Let me take you back, friends, back to the year 2005, back to a place known as Los Angeles. A place I lived, where I met two friends, Mason and Kyle. Imagine the three of us now, in a chain Italian restaurant, enjoying fine garlic knots soaked in butter.
We are talking about movies, as most people in L.A. are at any given time. Kyle brings up a strange idea: he's always wanted to make a movie about the Battle of Fort McHenry. This is the battle immortalized in The Star-Spangled Banner, where the British shelled this fort for 25 straight hours before giving up. Now, Mason and I are skeptical. After all, this battle isn't really a...battle, per se. I mean, it technically is, but nothing much happens there. Shell shell shell, minimal casualties, Francis Scott Key sees a flag flying and gets inspired, the end. So in terms of drama, not a lot of meat on the bone.
Mason goes, "You know what would make this movie awesome? Werewolves."
We laugh...and then spend the next two hours figuring out the werewolf-at-Fort-McHenry movie. I don't know what possesed us, but we ran with it. (Improv training must have worked, 'cause we said "yes" to everything.) We decided that the protagonist would have to be played by James van der Beek. Don't ask why. He would be this American soldier who discovers he's a werewolf during the shelling, and it'd be all about horror and hidden werewolfness and WEREWOLVES???
Plainly, this is a ludicrous story. But admit it: you're intrigued. You'd watch it On Demand.
So over the years Mason has often said that he and I should get together one weekend and just churn this script out. (Kyle lives in Montana now, which is horribly inconvenient for this sort of plan.) I hemmed and hawed, because I have a complicated relationship with screenwriting, in that I basically talked myself out of ever writing a script again. Blah blah blah. When Mason brought it up again a few months ago, though, I was more receptive. I mean, why the hell not, right? What do I have to lose? What am I afraid of? I ASK YOU.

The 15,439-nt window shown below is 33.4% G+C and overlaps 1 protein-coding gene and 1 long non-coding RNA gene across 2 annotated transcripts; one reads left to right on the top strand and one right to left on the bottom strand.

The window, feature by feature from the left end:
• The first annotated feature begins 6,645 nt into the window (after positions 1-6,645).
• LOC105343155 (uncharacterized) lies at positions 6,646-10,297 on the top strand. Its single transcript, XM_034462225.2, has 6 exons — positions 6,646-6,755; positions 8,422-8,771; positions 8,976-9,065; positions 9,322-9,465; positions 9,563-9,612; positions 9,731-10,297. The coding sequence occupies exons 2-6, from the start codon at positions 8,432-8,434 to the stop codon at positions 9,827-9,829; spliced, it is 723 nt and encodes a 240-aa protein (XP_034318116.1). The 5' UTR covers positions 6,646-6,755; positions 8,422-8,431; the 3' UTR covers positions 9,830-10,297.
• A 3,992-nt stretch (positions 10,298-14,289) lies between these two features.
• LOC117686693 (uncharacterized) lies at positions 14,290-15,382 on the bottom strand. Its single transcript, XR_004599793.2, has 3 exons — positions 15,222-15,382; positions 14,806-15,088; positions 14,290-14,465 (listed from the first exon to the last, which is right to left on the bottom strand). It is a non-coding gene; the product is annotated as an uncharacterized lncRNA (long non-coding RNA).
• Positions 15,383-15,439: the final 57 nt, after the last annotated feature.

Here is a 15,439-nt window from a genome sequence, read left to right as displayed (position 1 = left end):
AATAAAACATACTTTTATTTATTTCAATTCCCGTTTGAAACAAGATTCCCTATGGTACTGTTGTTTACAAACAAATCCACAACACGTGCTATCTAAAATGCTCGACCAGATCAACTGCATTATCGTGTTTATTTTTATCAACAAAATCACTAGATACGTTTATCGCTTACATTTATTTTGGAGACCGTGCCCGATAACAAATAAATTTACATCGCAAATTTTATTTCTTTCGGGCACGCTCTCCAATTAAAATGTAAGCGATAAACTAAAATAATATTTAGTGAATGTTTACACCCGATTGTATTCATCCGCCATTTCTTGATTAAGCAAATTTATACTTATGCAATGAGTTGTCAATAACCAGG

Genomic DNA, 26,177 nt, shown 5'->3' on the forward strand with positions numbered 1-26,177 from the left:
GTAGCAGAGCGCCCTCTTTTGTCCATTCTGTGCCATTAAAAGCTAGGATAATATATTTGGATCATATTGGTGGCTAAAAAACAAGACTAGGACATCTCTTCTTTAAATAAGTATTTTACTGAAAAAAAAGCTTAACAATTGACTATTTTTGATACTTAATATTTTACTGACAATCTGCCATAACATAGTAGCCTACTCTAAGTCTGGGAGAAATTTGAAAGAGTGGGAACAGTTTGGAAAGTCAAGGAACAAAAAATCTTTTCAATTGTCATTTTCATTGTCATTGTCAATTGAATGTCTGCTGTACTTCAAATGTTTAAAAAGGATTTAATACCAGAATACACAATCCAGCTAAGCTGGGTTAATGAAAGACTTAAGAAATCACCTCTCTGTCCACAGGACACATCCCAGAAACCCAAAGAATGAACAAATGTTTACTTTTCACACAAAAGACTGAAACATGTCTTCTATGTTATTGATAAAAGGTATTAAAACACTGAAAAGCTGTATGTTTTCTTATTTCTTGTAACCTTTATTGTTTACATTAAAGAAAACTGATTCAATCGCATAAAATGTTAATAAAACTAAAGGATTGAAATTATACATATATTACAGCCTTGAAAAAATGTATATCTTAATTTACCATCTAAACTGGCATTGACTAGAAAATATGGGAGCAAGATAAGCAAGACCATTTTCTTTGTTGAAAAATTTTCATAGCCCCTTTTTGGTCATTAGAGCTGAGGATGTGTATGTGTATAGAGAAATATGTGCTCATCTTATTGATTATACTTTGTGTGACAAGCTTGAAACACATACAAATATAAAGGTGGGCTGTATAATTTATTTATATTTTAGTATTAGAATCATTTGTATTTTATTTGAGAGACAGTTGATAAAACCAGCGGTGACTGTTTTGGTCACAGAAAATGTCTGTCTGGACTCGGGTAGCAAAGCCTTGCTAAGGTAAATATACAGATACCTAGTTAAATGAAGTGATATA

So last weekend I drove up to New Haven and Mason and I attacked this thing. We dug into the outline, figured out a completely new plot, added characters and then spent all of Saturday writing the first act. We did it. I'm still astonished. It's been years in the making, and even more years since I wrote a screenplay, and we just did it. Granted, our brains were mush for the rest of the weekend, and I had to leave the next day, but we have an act. More importantly, we have momentum! We're going to get together in November and finish this thing off.
What was remarkable was how easy it was for me to just glide on the laptop and let it go. It felt precisely like riding a bicycle. It was profoundly cathartic to take up a form that I thought I was done with and realize that I wasn't. It was a really good time.
So be on the lookout for Werewolves of 1812. And if you're a producer, get in on this action early and give us a shout.